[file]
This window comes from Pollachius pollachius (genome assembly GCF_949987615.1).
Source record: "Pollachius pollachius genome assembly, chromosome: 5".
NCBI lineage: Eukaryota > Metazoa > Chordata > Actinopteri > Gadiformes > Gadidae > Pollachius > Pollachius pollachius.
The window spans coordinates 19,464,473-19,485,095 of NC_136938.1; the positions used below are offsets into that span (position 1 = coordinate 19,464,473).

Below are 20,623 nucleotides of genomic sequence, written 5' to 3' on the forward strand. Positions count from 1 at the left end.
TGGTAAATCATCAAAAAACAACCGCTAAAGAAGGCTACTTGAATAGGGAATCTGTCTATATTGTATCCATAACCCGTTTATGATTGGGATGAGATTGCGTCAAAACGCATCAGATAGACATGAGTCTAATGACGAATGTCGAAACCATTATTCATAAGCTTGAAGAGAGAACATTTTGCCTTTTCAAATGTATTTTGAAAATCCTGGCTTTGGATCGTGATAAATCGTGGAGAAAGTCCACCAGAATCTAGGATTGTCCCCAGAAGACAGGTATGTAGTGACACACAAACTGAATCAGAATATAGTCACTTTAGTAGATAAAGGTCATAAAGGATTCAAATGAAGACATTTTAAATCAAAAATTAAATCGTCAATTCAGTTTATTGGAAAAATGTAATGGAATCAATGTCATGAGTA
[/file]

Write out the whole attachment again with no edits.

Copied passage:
This window comes from Pollachius pollachius (genome assembly GCF_949987615.1).
Source record: "Pollachius pollachius genome assembly, chromosome: 5".
NCBI lineage: Eukaryota > Metazoa > Chordata > Actinopteri > Gadiformes > Gadidae > Pollachius > Pollachius pollachius.
The window spans coordinates 19,464,473-19,485,095 of NC_136938.1; the positions used below are offsets into that span (position 1 = coordinate 19,464,473).

Below are 20,623 nucleotides of genomic sequence, written 5' to 3' on the forward strand. Positions count from 1 at the left end.
TGGTAAATCATCAAAAAACAACCGCTAAAGAAGGCTACTTGAATAGGGAATCTGTCTATATTGTATCCATAACCCGTTTATGATTGGGATGAGATTGCGTCAAAACGCATCAGATAGACATGAGTCTAATGACGAATGTCGAAACCATTATTCATAAGCTTGAAGAGAGAACATTTTGCCTTTTCAAATGTATTTTGAAAATCCTGGCTTTGGATCGTGATAAATCGTGGAGAAAGTCCACCAGAATCTAGGATTGTCCCCAGAAGACAGGTATGTAGTGACACACAAACTGAATCAGAATATAGTCACTTTAGTAGATAAAGGTCATAAAGGATTCAAATGAAGACATTTTAAATCAAAAATTAAATCGTCAATTCAGTTTATTGGAAAAATGTAATGGAATCAATGTCATGAGTA